Ruth Wetzel: Artist Statement


I grew up in a swamp in the hamlet of Katonah, NY, in a neighborhood of split-ranch houses that had been built during a drought. When the drought ended, every home had to be surrounded by drainage ditches. Behind my house, there were swamps everywhere, and I spent my childhood in perpetually wet sneakers, bog-hopping, building tree forts and drawing. I have deep kinetic memories of how to navigate in swamps as well as a visual database of swamp views.

My photographs explore water as it exists in nature, holding, moving, and carving spaces and blurring spatial perception. Water is something that holds and supports like a solid but moves at the same time. In stillness, water’s surface can reveal so much of below and above.

I photograph this exploration in swamps, creeks, beaches, and swimming pools. In deconstructing expected landscape configurations, I find abstraction blooms between light, reflection, and receding surfaces. In water spaces, my formal interests combine with mystery, nuance, and spirituality. The viewer is engaged through questioning what they are looking at, and how to decode the scene. Each picture invites narrative interpretation and unfolds slowly.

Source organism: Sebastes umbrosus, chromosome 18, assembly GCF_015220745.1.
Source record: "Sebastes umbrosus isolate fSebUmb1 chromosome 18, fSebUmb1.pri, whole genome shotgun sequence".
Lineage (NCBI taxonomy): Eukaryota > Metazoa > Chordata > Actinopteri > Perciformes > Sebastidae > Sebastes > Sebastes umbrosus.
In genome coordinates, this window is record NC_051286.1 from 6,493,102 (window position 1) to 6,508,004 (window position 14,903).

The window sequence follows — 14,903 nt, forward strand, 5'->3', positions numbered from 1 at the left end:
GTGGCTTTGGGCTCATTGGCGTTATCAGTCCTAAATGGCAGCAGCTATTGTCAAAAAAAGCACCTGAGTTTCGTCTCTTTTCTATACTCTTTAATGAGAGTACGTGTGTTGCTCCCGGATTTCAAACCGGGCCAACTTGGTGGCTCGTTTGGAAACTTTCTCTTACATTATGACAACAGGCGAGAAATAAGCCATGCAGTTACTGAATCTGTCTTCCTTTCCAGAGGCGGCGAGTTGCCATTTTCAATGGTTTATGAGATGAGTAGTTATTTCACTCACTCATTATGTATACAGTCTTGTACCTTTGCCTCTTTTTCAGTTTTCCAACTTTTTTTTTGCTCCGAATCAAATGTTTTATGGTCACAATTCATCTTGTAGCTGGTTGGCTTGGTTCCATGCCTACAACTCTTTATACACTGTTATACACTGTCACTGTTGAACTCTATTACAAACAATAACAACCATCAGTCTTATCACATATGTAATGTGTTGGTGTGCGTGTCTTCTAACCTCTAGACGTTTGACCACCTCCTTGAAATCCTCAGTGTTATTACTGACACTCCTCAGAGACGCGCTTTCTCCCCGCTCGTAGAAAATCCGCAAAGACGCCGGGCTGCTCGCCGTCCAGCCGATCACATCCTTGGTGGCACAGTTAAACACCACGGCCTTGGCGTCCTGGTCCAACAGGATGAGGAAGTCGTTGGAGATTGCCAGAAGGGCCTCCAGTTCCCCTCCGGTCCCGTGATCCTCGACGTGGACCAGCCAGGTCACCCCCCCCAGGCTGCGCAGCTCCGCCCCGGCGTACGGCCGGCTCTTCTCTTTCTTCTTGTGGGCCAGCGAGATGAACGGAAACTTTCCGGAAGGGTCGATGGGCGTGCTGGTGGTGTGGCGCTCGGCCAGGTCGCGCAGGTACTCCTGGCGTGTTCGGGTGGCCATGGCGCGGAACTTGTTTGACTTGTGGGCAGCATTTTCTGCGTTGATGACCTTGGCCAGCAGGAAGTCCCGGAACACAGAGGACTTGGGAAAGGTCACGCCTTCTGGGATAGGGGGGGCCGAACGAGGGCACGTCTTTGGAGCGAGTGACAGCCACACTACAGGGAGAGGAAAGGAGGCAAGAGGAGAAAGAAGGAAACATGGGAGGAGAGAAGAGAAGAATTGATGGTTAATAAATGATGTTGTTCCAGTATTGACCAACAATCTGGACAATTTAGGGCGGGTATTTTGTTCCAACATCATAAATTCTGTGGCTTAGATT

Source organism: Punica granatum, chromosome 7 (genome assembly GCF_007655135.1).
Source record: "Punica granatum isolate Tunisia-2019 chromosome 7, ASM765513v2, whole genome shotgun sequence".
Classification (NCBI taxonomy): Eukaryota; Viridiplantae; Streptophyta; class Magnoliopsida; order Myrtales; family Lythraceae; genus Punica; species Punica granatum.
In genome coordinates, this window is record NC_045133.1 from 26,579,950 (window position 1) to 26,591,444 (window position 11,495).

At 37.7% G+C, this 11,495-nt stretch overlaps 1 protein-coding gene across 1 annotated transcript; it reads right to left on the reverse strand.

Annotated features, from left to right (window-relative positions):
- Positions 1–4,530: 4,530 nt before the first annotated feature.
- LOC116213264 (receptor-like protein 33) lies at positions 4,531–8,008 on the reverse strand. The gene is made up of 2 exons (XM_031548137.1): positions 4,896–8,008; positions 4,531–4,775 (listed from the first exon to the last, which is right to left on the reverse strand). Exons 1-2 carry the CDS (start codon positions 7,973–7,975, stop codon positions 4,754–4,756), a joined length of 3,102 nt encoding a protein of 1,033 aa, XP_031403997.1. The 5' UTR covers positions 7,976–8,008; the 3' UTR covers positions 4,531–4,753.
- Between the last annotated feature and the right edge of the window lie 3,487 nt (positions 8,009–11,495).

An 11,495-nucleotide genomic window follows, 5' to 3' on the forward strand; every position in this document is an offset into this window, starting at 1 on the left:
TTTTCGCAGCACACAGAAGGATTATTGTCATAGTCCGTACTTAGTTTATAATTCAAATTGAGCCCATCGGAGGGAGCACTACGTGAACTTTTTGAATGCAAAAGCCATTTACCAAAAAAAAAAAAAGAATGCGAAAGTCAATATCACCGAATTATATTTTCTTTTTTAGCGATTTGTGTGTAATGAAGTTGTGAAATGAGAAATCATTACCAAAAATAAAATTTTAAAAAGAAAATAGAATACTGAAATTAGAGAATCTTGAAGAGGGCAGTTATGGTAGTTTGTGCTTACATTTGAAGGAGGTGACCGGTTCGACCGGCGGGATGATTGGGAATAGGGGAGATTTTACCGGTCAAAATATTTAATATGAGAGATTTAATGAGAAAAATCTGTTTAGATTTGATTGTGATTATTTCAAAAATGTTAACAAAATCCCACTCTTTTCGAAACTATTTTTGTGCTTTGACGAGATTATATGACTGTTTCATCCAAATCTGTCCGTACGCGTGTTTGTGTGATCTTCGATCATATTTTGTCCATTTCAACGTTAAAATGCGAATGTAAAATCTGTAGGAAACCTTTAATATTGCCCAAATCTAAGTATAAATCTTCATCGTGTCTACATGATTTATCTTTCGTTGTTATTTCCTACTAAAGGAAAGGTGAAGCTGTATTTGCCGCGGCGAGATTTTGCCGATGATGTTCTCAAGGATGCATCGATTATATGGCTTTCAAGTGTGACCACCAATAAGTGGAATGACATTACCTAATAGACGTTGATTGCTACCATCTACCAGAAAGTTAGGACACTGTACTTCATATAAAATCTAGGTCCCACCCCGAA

My photography is a commingling of nature’s reflections, transparencies, and perspectives, colliding to create complex spaces. It is here that alternative narratives of flora and fauna occur. I am a quiet curious observer communicating these views to others.  I present my landscape work to bring attention to swamps’ aesthetic and biodiverse treasures, and thus the value of wetlands to the health of the environment. Beavers, turtles, frogs and ducks are my companions and soundtracks, and from my lower-than-normal-height point of view, I see more from an animal’s perspective.

I view the process of looking closely at nature as a form of mediation. In photographing swamps, I am immersed in the moment and my surroundings. I walking through wetlands looking to unearth or capture a perfect shot akin to a hunter or archeologist. I have to be still so the water will hold reflections clearly. I have be aware of each location’s different plant life, pollen drop, water level, and orientation to the sun throughout the seasons to plan my shots.

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